African Rainbow Minerals (ARM) executive chairperson Patrice Motsepe. Photo: Simphiwe Mbokazi

Johannesburg - African Rainbow Capital, a South African financial-services firm started by Patrice Motsepe, the richest black South African, plans to raise more than 3 billion rand ($234 million) in an initial public offering of its investment-holding unit, according to people familiar with the matter.

ARC, as it’s known, will fold its non-financial services assets into the company and list the unit’s stock on the Johannesburg Stock Exchange, the people said, asking not to be named because the plans are private. The share sale, scheduled to take place by the end of September, may even raise as much as 5 billion rand, they said.

The JSE placement may be followed by a secondary listing on A2X Markets, a new exchange part owned by ARC and due to start operating later this year in Johannesburg, two of the people said. ARC also plans to increase its stake in A2X to 25 percent from 20 percent, they said. African Rainbow co-Chief Executive Officer Johan van Zyl declined to comment.

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Motsepe, 55, started ARC in April last year with access to as much as 17 billion rand in capital and a view to build interests spanning everything from life insurance and healthcare services and administration to money management and banking.

Motsepe, with a net worth of $1.8 billion according to the Bloomberg Billionaires Index, is pushing efforts to spread the country’s wealth more equally between the black majority and the white minority, who still own most of the economy 23 years after the end of apartheid.

Economic Headwinds

The IPO comes as South Africa’s economy is in a recession and political uncertainty heightened after President Jacob Zuma at the end of March fired his finance minister in a midnight cabinet purge.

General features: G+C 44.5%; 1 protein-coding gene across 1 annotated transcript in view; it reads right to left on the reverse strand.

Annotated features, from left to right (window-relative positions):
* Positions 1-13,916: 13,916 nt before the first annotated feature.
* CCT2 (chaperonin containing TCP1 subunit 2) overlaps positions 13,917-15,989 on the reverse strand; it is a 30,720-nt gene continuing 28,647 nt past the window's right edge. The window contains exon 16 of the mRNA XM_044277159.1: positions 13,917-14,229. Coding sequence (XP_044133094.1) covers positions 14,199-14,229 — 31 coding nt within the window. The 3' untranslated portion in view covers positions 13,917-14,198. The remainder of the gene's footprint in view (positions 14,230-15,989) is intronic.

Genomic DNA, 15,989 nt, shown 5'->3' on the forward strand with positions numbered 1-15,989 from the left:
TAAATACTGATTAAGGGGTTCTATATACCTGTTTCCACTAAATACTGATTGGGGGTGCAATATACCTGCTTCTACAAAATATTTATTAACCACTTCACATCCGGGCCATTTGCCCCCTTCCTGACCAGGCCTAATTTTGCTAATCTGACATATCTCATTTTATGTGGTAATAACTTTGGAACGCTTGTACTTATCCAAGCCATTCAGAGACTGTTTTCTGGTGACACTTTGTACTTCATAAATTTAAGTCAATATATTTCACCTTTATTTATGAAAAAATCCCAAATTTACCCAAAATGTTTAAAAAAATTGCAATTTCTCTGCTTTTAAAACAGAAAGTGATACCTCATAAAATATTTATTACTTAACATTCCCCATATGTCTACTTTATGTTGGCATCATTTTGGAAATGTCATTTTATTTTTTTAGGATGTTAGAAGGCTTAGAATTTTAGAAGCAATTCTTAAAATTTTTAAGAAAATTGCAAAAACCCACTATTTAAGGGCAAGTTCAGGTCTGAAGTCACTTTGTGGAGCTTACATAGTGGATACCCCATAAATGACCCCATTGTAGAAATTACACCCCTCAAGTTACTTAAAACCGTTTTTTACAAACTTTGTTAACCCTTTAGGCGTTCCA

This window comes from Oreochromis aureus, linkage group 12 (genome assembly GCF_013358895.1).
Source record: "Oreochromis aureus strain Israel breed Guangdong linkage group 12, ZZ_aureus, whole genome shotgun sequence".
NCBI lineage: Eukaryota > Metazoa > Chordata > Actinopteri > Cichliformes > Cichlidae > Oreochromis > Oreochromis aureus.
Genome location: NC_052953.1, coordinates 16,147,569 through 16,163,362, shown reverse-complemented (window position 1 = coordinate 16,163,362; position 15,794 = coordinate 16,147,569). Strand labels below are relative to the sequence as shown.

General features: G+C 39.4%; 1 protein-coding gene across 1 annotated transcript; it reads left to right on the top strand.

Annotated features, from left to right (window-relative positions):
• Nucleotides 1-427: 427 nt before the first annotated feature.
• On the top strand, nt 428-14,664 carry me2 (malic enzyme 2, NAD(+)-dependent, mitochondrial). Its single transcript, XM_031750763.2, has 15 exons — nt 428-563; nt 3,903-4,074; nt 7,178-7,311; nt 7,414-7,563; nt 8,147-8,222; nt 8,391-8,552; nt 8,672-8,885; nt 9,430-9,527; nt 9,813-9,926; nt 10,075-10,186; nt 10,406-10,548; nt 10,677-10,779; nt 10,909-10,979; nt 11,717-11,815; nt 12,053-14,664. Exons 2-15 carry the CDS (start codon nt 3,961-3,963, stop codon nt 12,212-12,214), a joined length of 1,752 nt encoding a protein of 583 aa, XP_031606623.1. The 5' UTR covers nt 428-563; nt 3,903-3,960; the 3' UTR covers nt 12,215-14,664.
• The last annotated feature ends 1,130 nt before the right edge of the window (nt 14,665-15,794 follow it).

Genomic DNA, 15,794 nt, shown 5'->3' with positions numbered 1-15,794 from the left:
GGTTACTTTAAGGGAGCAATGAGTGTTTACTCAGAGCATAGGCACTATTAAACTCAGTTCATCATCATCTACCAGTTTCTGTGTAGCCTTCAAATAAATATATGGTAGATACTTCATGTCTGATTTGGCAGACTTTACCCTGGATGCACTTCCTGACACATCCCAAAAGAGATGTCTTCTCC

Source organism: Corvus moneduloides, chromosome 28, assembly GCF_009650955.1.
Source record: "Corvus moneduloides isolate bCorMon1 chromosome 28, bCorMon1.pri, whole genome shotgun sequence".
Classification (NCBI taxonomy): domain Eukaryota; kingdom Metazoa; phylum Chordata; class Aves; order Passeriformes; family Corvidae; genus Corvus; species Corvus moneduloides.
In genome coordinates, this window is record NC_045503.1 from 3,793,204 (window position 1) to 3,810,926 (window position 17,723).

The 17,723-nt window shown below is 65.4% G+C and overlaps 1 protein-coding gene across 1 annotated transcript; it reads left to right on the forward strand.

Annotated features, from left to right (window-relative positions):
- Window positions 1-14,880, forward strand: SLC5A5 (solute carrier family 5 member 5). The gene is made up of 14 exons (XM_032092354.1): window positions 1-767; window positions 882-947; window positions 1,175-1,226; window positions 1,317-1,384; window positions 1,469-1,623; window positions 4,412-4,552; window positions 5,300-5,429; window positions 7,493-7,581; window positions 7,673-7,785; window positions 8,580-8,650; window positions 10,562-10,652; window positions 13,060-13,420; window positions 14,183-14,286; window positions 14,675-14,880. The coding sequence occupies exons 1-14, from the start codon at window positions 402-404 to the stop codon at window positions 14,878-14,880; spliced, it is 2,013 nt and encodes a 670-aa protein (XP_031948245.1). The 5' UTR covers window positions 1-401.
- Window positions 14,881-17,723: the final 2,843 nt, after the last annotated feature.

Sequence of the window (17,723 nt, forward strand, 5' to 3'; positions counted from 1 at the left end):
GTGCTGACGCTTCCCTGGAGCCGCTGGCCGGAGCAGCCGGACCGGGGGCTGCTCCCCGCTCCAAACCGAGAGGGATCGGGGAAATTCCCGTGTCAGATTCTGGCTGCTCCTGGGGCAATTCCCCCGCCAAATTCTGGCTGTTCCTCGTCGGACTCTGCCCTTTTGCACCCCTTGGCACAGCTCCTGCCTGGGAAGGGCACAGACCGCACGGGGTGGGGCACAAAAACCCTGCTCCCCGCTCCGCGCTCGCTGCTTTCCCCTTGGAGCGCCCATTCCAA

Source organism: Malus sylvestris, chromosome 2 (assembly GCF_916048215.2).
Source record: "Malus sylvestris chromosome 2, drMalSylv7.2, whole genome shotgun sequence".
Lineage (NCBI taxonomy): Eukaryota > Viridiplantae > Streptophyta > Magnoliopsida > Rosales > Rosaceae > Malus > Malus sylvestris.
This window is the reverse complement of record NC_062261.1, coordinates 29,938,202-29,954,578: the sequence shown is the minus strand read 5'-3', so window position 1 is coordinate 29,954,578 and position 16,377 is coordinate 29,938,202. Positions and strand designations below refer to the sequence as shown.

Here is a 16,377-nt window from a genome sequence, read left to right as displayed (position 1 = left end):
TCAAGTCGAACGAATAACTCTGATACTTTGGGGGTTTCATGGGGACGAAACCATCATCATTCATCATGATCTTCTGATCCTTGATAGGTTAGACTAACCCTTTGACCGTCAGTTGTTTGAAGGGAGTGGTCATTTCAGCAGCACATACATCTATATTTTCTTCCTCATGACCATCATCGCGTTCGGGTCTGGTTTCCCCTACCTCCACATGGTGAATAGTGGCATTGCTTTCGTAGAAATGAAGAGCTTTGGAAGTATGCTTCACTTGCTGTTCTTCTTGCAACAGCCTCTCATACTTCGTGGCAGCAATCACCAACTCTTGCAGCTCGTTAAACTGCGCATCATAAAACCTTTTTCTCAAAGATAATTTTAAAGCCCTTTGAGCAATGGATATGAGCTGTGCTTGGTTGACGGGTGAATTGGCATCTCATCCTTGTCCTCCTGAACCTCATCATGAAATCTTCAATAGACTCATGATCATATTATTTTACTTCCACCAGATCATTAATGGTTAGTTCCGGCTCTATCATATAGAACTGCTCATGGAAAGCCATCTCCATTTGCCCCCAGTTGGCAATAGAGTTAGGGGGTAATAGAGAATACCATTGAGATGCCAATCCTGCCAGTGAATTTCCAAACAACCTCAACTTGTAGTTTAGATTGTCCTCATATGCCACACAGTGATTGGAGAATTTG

Motsepe, a brother-in-law of Deputy President Cyril Ramaphosa, earned his fortune by buying and improving output from marginal gold mines operated by AngloGold Ashant. He expanded his company, African Rainbow Minerals, into platinum, copper, coal and iron ore and started Ubuntu-Botho Investments, ARC’s parent, in 2004. Ubuntu-Botho owns about 12 percent of Sanlam, Africa’s second-largest insurer.

ARC aims to complete the IPO by the third quarter of this year and the investment-holding company will have an array of non-financial services businesses, such as its stake in EOH Holdings, which has interests in technology services, and Afrimat, a supplier of building materials, co-CEO Johan van der Merwe said in an interview with Johannesburg-based news service Moneyweb in March.

ARC will have a substantial stake in the investment-holding company and invest its own money into the unit, Van der Merwe told Moneyweb. It also plans to rise outside funds for ARC, he said.

Bidvest Group founder Brian Joffe raised 2 billion rand for the April listing of investment company Long4Life on the JSE, while EPE Capital Partners racked up a similar amount last year to help fund its private-equity arm.